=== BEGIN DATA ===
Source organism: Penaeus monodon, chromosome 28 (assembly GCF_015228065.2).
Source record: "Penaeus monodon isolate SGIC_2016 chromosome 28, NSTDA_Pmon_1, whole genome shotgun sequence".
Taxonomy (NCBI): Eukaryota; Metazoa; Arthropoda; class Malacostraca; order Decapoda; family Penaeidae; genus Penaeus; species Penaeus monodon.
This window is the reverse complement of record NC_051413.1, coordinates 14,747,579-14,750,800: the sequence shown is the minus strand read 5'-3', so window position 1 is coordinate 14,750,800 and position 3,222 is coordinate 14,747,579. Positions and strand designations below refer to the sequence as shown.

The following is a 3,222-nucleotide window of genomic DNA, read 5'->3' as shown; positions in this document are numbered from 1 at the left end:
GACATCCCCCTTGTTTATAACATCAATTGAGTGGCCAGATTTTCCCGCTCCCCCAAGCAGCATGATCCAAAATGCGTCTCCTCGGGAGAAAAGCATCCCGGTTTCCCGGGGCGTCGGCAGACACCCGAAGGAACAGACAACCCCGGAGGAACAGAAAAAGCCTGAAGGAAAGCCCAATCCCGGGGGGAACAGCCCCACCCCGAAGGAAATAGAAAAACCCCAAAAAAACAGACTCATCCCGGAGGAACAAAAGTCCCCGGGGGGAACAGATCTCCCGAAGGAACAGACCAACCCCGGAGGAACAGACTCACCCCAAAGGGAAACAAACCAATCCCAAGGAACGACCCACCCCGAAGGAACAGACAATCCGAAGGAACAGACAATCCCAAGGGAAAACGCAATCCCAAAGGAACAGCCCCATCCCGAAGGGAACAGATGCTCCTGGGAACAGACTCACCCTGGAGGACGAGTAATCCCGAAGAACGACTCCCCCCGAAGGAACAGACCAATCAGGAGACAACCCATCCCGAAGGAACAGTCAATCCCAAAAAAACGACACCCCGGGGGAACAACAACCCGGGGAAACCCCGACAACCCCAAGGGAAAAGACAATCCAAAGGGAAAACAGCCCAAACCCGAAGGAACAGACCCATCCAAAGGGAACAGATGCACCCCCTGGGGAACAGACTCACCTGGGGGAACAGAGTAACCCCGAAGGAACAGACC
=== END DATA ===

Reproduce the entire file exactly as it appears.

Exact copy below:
Source organism: Penaeus monodon, chromosome 28 (assembly GCF_015228065.2).
Source record: "Penaeus monodon isolate SGIC_2016 chromosome 28, NSTDA_Pmon_1, whole genome shotgun sequence".
Taxonomy (NCBI): Eukaryota; Metazoa; Arthropoda; class Malacostraca; order Decapoda; family Penaeidae; genus Penaeus; species Penaeus monodon.
This window is the reverse complement of record NC_051413.1, coordinates 14,747,579-14,750,800: the sequence shown is the minus strand read 5'-3', so window position 1 is coordinate 14,750,800 and position 3,222 is coordinate 14,747,579. Positions and strand designations below refer to the sequence as shown.

The following is a 3,222-nucleotide window of genomic DNA, read 5'->3' as shown; positions in this document are numbered from 1 at the left end:
GACATCCCCCTTGTTTATAACATCAATTGAGTGGCCAGATTTTCCCGCTCCCCCAAGCAGCATGATCCAAAATGCGTCTCCTCGGGAGAAAAGCATCCCGGTTTCCCGGGGCGTCGGCAGACACCCGAAGGAACAGACAACCCCGGAGGAACAGAAAAAGCCTGAAGGAAAGCCCAATCCCGGGGGGAACAGCCCCACCCCGAAGGAAATAGAAAAACCCCAAAAAAACAGACTCATCCCGGAGGAACAAAAGTCCCCGGGGGGAACAGATCTCCCGAAGGAACAGACCAACCCCGGAGGAACAGACTCACCCCAAAGGGAAACAAACCAATCCCAAGGAACGACCCACCCCGAAGGAACAGACAATCCGAAGGAACAGACAATCCCAAGGGAAAACGCAATCCCAAAGGAACAGCCCCATCCCGAAGGGAACAGATGCTCCTGGGAACAGACTCACCCTGGAGGACGAGTAATCCCGAAGAACGACTCCCCCCGAAGGAACAGACCAATCAGGAGACAACCCATCCCGAAGGAACAGTCAATCCCAAAAAAACGACACCCCGGGGGAACAACAACCCGGGGAAACCCCGACAACCCCAAGGGAAAAGACAATCCAAAGGGAAAACAGCCCAAACCCGAAGGAACAGACCCATCCAAAGGGAACAGATGCACCCCCTGGGGAACAGACTCACCTGGGGGAACAGAGTAACCCCGAAGGAACAGACC